ShareBuilder 401k recently added Environmental, Social, Governance (ESG) funds) to the 401(k) line-up as investment options for our customers. There has been a lot of discussion about ESGs, and here’s some perspective to consider if these types of investments are a good fit for your own portfolio or not.
What Makes a Fund an ESG?
Investopedia provides a nice summary: ESG criteria are a set of standards for a company’s operations that socially conscious investors use to screen potential investments. Environmental criteria consider how a company performs as a steward of nature. Social criteria examine how it manages relationships with employees, suppliers, customers, and the communities where it operates. Governance deals with a company’s leadership, executive pay, audits, internal controls, and shareholder rights.
There can be a bit of subjectivity here like there can be in most any asset class but know that a fund or index will typically work to focus on one of these three categories to define companies that meet the criteria for it to be included in the fund. For example, an environmental fund often might include companies that are developing technology or products to reduce fossil fuels and carbon emissions – think electric cars, solar power, batteries that can store electricity for longer and longer periods of time, etc. It might also include clean water focused companies and many more. Many ESGs work to focus on excluding those companies that do not meet the criteria.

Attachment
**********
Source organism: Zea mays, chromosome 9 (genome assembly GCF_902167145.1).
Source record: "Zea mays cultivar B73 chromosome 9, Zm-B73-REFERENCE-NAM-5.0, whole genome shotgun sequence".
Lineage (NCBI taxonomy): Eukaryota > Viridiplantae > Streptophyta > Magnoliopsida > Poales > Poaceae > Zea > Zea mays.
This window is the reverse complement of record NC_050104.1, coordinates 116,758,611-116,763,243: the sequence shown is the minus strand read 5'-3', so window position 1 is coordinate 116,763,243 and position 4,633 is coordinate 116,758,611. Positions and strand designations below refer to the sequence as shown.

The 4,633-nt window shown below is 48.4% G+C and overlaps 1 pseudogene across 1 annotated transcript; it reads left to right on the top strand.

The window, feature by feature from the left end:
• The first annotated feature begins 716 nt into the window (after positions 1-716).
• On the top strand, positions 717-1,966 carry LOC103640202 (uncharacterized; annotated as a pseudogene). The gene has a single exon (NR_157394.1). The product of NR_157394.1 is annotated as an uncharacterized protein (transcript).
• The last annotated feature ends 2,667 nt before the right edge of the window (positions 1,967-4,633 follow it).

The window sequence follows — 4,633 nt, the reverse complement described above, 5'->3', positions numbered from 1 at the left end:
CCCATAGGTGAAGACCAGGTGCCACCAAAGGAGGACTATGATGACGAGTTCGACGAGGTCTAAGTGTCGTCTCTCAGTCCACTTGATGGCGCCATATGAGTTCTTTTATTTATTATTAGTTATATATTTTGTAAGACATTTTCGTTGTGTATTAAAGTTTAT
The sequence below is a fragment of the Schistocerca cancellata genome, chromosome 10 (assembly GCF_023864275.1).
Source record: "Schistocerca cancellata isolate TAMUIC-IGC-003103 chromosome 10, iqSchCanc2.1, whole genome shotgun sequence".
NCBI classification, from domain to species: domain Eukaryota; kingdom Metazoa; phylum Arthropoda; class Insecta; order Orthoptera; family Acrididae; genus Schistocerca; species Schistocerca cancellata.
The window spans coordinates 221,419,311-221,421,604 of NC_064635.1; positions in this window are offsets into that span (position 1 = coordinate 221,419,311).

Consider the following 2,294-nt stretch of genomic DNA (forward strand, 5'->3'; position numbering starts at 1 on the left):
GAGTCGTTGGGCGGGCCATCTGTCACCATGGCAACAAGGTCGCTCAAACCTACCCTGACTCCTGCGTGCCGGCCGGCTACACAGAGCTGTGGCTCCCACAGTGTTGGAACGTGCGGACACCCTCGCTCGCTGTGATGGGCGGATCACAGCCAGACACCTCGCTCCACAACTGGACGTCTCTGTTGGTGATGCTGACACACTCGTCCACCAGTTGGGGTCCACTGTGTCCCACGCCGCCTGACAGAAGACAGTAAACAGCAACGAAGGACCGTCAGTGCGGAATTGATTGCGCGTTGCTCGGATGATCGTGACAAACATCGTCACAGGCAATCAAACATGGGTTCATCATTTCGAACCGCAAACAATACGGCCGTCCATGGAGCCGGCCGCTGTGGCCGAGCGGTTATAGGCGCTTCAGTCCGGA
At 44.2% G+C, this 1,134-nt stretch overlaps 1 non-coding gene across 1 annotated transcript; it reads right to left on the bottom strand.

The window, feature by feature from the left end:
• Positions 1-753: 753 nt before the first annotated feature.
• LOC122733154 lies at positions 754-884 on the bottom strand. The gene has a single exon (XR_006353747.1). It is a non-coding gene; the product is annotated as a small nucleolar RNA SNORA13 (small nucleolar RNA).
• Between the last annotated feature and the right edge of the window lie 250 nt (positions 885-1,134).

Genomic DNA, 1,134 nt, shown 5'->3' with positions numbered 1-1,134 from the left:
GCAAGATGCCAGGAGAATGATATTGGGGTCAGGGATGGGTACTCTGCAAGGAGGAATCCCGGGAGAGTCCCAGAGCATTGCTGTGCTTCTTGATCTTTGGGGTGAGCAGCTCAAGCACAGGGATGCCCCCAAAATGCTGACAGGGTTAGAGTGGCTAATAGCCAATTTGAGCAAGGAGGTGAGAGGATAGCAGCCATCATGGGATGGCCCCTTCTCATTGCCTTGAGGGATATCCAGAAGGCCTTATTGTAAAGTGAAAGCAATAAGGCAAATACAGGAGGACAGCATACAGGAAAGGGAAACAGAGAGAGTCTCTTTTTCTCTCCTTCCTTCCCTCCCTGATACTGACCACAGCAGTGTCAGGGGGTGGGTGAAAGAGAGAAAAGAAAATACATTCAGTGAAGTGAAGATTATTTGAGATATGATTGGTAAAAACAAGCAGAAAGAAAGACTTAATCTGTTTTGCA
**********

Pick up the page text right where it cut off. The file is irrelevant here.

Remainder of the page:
These funds are typically equity (stock) investments, and they will fit or be a subset within a larger asset class such as Large Cap Blend. The S&P 500 would fall in this asset class if this feels like we’re speaking Latin. We classify ESGs in our Specialty Fund list for our customers to consider.
How Do ESGs Funds Stack Up to Non-ESG Funds?
A loaded question, but like in every asset class, we would consider a lot of the ESG options subpar. For any new fund in any asset class, the fund may lack size to know if it will survive, may have high expenses, may not be well diversified, may not have a track record of performance near its benchmark or comparable asset class, an undefined or poorly defined benchmark, etc.
It’s just important to know that you need to carefully review a fund before you buy it no matter the asset class to try to ensure it’s a fund that will be around and perform in line with its index. Also, at ShareBuilder 401k we employ a proprietary method and parameters to review every fund made available in our investment roster to ensure it meets a high bar.
The good news is there are now a few ESGs that have risen to the top like the ones we just added to our fund line-up. As one proof point, while we all know there is no guarantee of future performance with any investment, when you look at these ESG funds we added versus other large-cap blend indexes such as the S&P 500 over various time periods, you see they are right in line and even better in some periods.
Will These Funds Be Good Investments?
Markets are volatile. Some asset classes are counter cyclical. Some never perform as well as others. Some perform better than others. And the list goes on. Its why financial companies can never guarantee performance and another reason of why it’s important to diversify your investment selections.
ESGs are a growing area of interest and in particular some parts like new energy are seeing innovation. This is one reason among others we’ve highlighted that this sector has the potential to be an investment area to consider as part of your portfolio. Time will tell. Of course, again we suggest you need to invest in other funds that cover other equity and bond asset classes beyond ESGs to build your portfolio.
Lastly, think through your investment needs, risk tolerance, and goals and determine if you want to allocate some percent or amount of your portfolio to ESGs. We hope this helped you think through if ESGs are right for you.